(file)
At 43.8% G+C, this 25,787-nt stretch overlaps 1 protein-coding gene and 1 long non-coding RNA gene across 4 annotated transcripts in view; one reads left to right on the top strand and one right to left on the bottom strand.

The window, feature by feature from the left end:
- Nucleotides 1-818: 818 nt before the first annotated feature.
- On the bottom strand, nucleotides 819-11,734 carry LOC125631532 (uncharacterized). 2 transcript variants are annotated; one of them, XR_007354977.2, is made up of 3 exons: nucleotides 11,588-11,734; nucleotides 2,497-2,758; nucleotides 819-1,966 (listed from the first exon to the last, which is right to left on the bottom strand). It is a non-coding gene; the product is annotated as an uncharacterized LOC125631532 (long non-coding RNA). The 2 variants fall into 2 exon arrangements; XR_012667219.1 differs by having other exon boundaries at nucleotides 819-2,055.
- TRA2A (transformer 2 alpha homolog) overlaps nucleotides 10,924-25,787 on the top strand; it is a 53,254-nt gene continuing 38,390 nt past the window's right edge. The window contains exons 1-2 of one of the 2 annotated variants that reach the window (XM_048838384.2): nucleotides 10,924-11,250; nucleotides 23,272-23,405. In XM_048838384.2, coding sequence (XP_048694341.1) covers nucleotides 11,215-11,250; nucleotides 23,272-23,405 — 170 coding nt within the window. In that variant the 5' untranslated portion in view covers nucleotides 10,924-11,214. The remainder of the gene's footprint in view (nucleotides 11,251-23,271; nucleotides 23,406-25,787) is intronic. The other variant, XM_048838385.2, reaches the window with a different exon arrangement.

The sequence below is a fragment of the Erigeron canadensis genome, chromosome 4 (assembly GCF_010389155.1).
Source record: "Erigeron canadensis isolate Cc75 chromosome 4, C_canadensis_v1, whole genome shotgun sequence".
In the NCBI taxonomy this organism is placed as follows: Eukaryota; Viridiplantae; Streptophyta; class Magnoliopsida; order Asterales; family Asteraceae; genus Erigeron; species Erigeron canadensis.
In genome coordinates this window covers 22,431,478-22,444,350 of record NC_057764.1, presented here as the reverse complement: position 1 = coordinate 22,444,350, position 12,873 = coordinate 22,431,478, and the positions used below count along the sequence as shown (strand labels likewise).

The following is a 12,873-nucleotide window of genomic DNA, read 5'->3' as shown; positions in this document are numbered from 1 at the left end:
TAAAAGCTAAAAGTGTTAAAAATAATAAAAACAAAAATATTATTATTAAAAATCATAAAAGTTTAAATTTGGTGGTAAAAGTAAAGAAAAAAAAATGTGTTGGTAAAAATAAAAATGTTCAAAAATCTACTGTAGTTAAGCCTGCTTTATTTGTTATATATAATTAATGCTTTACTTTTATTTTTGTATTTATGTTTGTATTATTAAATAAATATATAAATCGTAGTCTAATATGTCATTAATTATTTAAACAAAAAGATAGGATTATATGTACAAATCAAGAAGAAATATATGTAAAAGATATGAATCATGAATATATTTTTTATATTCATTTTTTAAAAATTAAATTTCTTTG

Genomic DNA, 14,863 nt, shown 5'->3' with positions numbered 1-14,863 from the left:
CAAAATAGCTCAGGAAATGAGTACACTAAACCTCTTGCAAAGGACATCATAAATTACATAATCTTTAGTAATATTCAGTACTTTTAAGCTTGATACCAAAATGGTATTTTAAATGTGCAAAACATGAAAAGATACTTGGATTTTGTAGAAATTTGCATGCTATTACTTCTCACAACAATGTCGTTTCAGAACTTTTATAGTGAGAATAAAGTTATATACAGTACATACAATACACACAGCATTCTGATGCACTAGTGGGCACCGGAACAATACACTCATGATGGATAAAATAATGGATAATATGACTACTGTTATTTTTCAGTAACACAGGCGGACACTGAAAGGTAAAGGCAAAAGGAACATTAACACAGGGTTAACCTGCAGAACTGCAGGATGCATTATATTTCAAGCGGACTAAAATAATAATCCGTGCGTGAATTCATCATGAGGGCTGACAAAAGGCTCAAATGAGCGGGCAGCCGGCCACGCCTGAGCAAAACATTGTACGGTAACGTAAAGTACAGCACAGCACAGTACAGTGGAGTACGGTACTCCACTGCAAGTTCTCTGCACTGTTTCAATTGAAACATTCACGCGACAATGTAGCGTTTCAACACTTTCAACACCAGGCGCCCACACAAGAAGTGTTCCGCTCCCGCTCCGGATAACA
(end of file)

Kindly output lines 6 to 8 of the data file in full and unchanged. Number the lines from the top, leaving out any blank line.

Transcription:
The sequence below is a fragment of the Erigeron canadensis genome, chromosome 4 (assembly GCF_010389155.1).
Source record: "Erigeron canadensis isolate Cc75 chromosome 4, C_canadensis_v1, whole genome shotgun sequence".
In the NCBI taxonomy this organism is placed as follows: Eukaryota; Viridiplantae; Streptophyta; class Magnoliopsida; order Asterales; family Asteraceae; genus Erigeron; species Erigeron canadensis.